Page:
Trade relations have existed between Arabia and the Indian subcontinent since ancient times. Even in the pre-Islamic era, Arab traders used to visit Indian coastal regions, which linked them with the ports of Southeast Asia. Cheraman Juma Mosque in Kerala is thought to be the first mosque in the Indian subcontinent built in 629 CE by Hazrat Malik Deenar

For centuries of migration of intelligentsia, mystics, traders, artists, and artisans into the Indian subcontinent and their interaction with the native Indians, who had distinct religious beliefs and established notions about art, architecture, and literature resulting in the creation of a new composite civilization. One of the most enduring achievements of Indian civilization is undoubtedly its architecture. Indian architecture, which has evolved through centuries, is the result of socio-economic and geographical conditions. Indian architecture, belonging to different periods of history, bears the stamp of respective periods.  The medieval period saw significant advancements in the art of architecture and, several new architectural characteristics and methods were introduced. The Islam religion spread in India over almost six hundred years. Muslims in Gujarat and Sind had begun construction work in the eighth century itself. But it was only in the thirteenth century that building activity on a large scale began by the Turkish State after the Turkish conquest of North India

The Delhi Sultanate was predominantly spread in and around Delhi in North India and it gradually spread its rule across various parts of the Indian subcontinent for over three centuries starting from the thirteenth century till sixteen century. And after the end of the Delhi Sultanate, the Mughals ruled till the mid-nineteen century in India and made significant a contribution to the field of architecture in the Indian subcontinent by evolving a rich and unique architectural style, better known as Mughal architecture that portray a fine blend of Central Asian, Islamic, Persian, Arabic and Turkish architectural styles with the native architectural styles of India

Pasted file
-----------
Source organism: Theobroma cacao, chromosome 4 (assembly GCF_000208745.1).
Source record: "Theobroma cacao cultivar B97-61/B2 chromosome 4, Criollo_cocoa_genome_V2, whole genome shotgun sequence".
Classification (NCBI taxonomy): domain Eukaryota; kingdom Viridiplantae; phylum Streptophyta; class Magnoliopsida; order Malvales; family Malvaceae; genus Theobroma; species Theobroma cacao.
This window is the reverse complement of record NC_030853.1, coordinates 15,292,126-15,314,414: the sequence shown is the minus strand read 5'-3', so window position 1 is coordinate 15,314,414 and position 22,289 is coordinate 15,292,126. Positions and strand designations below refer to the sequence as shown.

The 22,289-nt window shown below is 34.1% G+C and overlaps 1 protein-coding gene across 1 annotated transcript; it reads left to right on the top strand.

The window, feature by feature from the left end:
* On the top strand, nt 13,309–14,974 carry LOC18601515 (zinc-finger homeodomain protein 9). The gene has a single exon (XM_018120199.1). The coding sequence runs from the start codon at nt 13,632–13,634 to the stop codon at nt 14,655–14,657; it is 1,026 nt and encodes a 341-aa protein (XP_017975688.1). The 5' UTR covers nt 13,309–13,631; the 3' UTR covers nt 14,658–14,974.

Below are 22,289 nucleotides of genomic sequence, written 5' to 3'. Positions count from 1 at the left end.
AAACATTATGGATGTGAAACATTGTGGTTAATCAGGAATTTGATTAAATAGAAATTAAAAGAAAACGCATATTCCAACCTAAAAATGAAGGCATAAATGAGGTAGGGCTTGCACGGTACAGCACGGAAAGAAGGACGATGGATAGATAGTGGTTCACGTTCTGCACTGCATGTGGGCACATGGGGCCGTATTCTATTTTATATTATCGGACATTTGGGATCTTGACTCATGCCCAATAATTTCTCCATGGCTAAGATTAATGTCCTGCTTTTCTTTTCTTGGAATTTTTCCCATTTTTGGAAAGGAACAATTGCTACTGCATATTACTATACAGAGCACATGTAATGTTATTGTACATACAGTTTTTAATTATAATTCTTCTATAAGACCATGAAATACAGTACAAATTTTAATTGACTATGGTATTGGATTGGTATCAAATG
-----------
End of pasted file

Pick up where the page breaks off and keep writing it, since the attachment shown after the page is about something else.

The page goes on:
Huge domes bulbaceous in shape, large halls, colossal gateways, svelte minarets positioned at corners, and fine embellishments are some of the other signature features of the Mughal architecture. Mughals systematically designed monuments complexes minarets, forts, palaces, tombs, mausoleums, and towns which are unique examples of ultimate architecture. Monuments and towns developed for centuries throughout the ever-changing extent of empires in Medieval India

The Indo Islamic Architecture is very interesting and an important milestone in the historical legacy of IndiIndo-Islamic

The Indo Islamic style was unique and its typical characteristics were spaciousness and width. The landscape was dominated by mosques and the dome became an inseparable part of any architectural monument. The Indo-Islamic style was neither strictly Islamic nor strictly Hindu. It was, in fact, a combination of Persian and Turkish architectural elements with a Native Indian style of architecture.  Muslims absorbed many aspects of local architectural traditions and amalgamated them into r practices. Architecturally, a mix of many techniques, stylized shapes, and surface decorations evolved through a continuous amalgamation of architectural elements from various styles. Such architectural entities that showcased multiple styles are known as Indo-Saracenic or Indo-Islamic architecture

One of the architectural features of medieval India was also a coming together of styles, techniques, and decorations in public and private spaces of non-royal sections of the society. These included buildings for domestic usage, temples, mosques, khanqahs (hermitage of Sufi saints) and dargahs, commemorative gateways, pavilions in buildings and gardens, bazaars, etc.